Designated natural disaster areas on May 29, qualified farm operators are eligible for low interest emergency (EM) loans from USDA's Farm Service Agency (FSA), provided eligibility requirements are met. Farmers in eligible counties have eight months to apply for loans to help cover part of their actual losses. FSA considers each loan application on its own merits, considering the extent of losses, security available and repayment ability. FSA has a variety of programs, in addition to the EM loan program, to help eligible farmers recover from adversity.

Interested farmers may contact their local USDA Service Centers for further information about eligibility and application procedures for these and other programs. Information is also available on line at: http://www.fsa.usda.gov/FSA/webapp?area=home&subject=diap&topic=landing.

A cold snap at the right time will increase the sugar content of citrus, but an ill-timed freeze will ruin a crop.


Through the Grapevine
About SART Team-Building

"Yes, we struggle a bit with the plant and aquaculture issues because they have a whole different agenda for emergencies. For instance, farmers may need weight restrictions on bridges and roads lifted temporarily so they can get crops out and away in a hurry.

"This would be something that pet people couldn't possibly come up with, but after exposure in the MAC setting they will have an awareness of farm, ranch and dairy issues.

"The biggest goal is to bring stakeholders together to discuss preparation and response issues.?

Greg Christy, DVM
U.S. Department of Homeland Security
Infrastructure Partnership Division
Food & Agriculture Sector Specialist

Clay County Requests Volunteer Aids

According to an Email from SART member Martha Wagaman of the Duval County Health Dept. Emergency Preparedness Division (Martha_Wagaman@doh.state.fl.us), Clay County is in need of volunteers to assist with the building of ten 4x10 foot runs to house the pets of individuals living at Quigley House in Orange Park (www.quigleyhouse.org).

Quigley House is Clay County's domestic violence/abuse shelter. Some of the building supplies (chain link fence and 10 yards of concrete) have been donated from local businesses but the manpower to assemble the facility is desperately needed. Without the addition of these runs, pets belonging to victims seeking refuge at the shelter will have to be surrendered to the county animal control facility, which is unable to house the animals for more than three days. Please contact Annie Henderson, Animal Cruelty Investigator for Clay County, via email (AHenderdson@claysheriff.com) for more information or to volunteer!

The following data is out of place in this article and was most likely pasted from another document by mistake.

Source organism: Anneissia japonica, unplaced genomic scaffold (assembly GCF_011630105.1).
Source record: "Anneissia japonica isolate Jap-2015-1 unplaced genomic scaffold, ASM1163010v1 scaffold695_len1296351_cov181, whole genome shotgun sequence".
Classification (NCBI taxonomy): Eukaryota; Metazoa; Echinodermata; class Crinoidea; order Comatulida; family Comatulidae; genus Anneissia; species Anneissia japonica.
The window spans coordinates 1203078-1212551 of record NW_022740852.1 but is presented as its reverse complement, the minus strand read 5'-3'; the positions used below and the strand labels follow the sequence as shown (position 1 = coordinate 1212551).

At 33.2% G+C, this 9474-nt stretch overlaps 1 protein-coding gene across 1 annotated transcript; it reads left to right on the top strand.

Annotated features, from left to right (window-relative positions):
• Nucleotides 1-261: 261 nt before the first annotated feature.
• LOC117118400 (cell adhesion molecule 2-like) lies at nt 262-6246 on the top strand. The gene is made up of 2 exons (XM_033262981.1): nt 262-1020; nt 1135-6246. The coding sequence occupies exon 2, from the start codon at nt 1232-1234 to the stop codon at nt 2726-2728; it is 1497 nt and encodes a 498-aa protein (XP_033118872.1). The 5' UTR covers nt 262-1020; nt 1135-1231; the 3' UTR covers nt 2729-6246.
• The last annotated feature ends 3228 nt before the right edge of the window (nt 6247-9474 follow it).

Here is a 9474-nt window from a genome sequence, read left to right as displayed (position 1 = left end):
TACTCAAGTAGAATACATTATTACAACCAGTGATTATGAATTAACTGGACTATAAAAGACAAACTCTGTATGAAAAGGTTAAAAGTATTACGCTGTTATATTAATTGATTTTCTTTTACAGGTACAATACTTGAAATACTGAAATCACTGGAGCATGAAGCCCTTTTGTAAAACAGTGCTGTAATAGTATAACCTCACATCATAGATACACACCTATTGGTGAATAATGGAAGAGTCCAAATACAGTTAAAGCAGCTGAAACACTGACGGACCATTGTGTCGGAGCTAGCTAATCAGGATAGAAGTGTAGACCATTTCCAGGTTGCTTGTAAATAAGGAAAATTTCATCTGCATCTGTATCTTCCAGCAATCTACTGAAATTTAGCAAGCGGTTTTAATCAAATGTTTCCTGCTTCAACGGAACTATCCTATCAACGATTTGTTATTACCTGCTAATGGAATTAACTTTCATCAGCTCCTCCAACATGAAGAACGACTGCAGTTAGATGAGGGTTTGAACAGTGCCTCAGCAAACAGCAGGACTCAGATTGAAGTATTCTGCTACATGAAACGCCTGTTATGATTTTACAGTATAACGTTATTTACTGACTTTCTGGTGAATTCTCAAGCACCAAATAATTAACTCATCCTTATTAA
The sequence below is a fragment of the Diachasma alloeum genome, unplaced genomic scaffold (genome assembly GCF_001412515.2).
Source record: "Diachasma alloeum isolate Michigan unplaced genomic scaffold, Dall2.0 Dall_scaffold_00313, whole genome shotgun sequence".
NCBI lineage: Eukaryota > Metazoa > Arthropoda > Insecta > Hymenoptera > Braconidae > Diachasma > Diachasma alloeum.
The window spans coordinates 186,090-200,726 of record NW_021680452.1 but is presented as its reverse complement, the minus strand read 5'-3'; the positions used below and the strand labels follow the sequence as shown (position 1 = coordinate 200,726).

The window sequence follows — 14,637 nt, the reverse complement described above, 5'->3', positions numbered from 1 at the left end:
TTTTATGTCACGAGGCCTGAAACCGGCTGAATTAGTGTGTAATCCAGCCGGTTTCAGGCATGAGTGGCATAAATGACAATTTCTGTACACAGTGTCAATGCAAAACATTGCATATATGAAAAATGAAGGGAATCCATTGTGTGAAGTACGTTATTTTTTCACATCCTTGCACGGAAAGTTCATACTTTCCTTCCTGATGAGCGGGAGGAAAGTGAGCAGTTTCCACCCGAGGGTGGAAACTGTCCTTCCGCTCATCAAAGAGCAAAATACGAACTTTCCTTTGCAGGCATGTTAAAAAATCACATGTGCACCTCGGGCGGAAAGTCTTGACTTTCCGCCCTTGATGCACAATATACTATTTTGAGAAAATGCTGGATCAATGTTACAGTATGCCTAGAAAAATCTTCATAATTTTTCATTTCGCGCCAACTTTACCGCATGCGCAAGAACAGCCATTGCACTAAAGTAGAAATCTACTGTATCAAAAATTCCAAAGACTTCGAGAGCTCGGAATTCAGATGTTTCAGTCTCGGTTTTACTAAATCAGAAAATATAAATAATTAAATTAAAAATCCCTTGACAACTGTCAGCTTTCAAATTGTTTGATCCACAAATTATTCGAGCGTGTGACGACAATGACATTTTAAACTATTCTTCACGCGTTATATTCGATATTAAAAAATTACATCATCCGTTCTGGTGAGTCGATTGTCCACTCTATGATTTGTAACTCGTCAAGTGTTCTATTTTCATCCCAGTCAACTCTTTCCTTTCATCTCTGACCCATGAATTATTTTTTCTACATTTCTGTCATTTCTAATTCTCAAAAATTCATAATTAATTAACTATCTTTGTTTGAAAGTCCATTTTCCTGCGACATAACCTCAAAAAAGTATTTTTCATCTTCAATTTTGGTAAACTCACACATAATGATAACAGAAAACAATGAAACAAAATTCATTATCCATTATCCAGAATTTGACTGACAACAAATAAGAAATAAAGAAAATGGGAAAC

Red Cross Completes Hurricane Zeus Exercise

Hurricane Zeus prepares to come ashore in north Florida during the Red Cross disaster preparedness and response exercise in May.

Although the Tampa Bay Chapter of the American Red Cross was not involved with Hurricane Zeus, the chapter's mission statement exemplifies Red Cross ideals and standards: "The American Red Cross, a humanitarian organization led by volunteers and guided by its Congressional Charter and the Fundamental Principles of the International Red Cross Movement, will provide relief to victims of disasters and help people prevent, prepare for, and respond to emergencies.?www.redcrosstbc.org

To prepare for a significant weather event, the Capital Area Chapter of the Florida Red Cross recently organized and conducted an exercise called "Hurricane Zeus?in cooperation with eight north Florida and nine southwest Georgia counties. Zeus tested the ability of Red Cross Chapters and their partner organizations to initiate disaster response and recovery activities as a category two storm approaches and subsequently passes through North Florida and Southwest Georgia by: